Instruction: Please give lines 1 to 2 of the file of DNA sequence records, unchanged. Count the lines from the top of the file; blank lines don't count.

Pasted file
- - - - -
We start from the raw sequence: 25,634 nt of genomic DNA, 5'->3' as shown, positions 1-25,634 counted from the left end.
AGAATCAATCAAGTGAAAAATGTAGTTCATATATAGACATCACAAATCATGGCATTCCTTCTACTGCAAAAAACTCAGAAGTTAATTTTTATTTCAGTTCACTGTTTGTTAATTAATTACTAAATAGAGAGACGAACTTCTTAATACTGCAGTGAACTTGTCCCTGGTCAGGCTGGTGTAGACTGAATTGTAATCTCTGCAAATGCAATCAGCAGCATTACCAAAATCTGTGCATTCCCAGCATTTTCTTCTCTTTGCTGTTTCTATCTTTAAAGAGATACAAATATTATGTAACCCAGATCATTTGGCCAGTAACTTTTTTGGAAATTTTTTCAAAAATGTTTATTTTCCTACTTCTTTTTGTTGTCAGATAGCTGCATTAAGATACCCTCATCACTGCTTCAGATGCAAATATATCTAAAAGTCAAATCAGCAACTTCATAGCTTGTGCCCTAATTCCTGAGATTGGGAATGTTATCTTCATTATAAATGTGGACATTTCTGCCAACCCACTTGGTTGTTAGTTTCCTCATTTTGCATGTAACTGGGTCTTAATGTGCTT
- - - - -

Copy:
We start from the raw sequence: 25,634 nt of genomic DNA, 5'->3' as shown, positions 1-25,634 counted from the left end.
AGAATCAATCAAGTGAAAAATGTAGTTCATATATAGACATCACAAATCATGGCATTCCTTCTACTGCAAAAAACTCAGAAGTTAATTTTTATTTCAGTTCACTGTTTGTTAATTAATTACTAAATAGAGAGACGAACTTCTTAATACTGCAGTGAACTTGTCCCTGGTCAGGCTGGTGTAGACTGAATTGTAATCTCTGCAAATGCAATCAGCAGCATTACCAAAATCTGTGCATTCCCAGCATTTTCTTCTCTTTGCTGTTTCTATCTTTAAAGAGATACAAATATTATGTAACCCAGATCATTTGGCCAGTAACTTTTTTGGAAATTTTTTCAAAAATGTTTATTTTCCTACTTCTTTTTGTTGTCAGATAGCTGCATTAAGATACCCTCATCACTGCTTCAGATGCAAATATATCTAAAAGTCAAATCAGCAACTTCATAGCTTGTGCCCTAATTCCTGAGATTGGGAATGTTATCTTCATTATAAATGTGGACATTTCTGCCAACCCACTTGGTTGTTAGTTTCCTCATTTTGCATGTAACTGGGTCTTAATGTGCTT